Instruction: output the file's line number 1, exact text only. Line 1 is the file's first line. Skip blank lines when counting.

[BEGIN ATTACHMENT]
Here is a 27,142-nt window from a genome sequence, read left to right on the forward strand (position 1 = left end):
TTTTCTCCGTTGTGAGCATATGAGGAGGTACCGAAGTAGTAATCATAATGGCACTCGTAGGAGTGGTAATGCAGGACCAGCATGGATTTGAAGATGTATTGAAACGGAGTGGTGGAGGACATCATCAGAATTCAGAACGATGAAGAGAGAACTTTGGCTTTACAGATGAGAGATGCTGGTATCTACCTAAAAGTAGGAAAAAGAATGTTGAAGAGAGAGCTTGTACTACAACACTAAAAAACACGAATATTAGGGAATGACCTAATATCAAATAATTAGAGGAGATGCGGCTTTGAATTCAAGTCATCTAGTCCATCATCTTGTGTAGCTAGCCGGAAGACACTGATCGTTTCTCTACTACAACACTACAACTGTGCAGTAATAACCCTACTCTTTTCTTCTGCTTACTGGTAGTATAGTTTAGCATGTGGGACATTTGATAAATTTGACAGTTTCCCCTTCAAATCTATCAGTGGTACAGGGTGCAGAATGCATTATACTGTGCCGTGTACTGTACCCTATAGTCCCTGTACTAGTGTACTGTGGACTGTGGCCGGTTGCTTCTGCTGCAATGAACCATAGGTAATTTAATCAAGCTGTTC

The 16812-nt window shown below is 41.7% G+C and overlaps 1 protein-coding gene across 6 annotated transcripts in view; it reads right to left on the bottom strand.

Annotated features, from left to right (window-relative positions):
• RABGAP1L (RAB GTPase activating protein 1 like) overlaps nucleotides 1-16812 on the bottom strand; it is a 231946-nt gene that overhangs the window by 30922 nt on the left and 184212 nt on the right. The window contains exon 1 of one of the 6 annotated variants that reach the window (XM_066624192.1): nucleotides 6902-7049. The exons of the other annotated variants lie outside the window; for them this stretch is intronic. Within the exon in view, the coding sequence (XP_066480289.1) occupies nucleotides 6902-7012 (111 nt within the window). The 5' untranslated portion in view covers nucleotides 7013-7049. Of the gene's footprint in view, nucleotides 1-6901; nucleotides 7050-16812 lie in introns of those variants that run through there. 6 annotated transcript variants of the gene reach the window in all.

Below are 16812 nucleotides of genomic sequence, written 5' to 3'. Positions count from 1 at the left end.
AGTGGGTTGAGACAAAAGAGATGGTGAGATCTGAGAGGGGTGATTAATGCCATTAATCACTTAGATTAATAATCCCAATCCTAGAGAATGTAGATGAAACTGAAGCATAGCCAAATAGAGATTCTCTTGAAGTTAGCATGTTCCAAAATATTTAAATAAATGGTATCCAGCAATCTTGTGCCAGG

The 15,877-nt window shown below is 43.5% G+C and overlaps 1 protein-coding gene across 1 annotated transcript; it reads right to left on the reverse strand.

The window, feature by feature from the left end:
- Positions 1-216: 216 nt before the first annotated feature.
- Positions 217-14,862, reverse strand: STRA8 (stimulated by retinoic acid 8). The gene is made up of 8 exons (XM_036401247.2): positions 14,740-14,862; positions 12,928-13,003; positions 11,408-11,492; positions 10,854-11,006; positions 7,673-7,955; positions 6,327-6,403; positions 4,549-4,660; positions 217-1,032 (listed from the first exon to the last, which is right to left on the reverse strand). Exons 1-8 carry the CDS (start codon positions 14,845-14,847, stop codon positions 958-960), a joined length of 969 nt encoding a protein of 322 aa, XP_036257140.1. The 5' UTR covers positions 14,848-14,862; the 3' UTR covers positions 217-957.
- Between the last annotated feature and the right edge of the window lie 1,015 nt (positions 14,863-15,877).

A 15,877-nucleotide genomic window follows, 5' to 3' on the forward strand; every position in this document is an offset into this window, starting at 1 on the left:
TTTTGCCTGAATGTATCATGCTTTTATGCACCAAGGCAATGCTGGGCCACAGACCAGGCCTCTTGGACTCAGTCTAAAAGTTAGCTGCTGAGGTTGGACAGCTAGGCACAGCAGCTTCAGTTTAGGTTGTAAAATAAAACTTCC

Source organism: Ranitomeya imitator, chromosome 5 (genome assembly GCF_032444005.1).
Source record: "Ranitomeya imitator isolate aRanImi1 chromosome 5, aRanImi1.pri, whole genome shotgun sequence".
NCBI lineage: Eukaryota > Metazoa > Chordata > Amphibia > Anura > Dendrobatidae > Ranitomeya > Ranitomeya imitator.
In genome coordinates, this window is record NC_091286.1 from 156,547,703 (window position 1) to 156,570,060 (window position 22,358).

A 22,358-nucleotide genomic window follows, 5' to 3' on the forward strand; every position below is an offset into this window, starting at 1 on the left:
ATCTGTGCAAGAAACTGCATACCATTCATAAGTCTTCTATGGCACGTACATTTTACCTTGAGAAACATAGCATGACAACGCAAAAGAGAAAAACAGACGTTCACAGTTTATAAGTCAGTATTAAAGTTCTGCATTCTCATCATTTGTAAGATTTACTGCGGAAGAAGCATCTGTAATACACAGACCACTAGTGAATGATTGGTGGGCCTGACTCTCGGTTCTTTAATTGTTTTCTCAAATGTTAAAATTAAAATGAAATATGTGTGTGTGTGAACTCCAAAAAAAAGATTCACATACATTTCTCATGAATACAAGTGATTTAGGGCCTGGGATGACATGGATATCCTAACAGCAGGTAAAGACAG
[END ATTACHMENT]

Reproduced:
Here is a 27,142-nt window from a genome sequence, read left to right on the forward strand (position 1 = left end):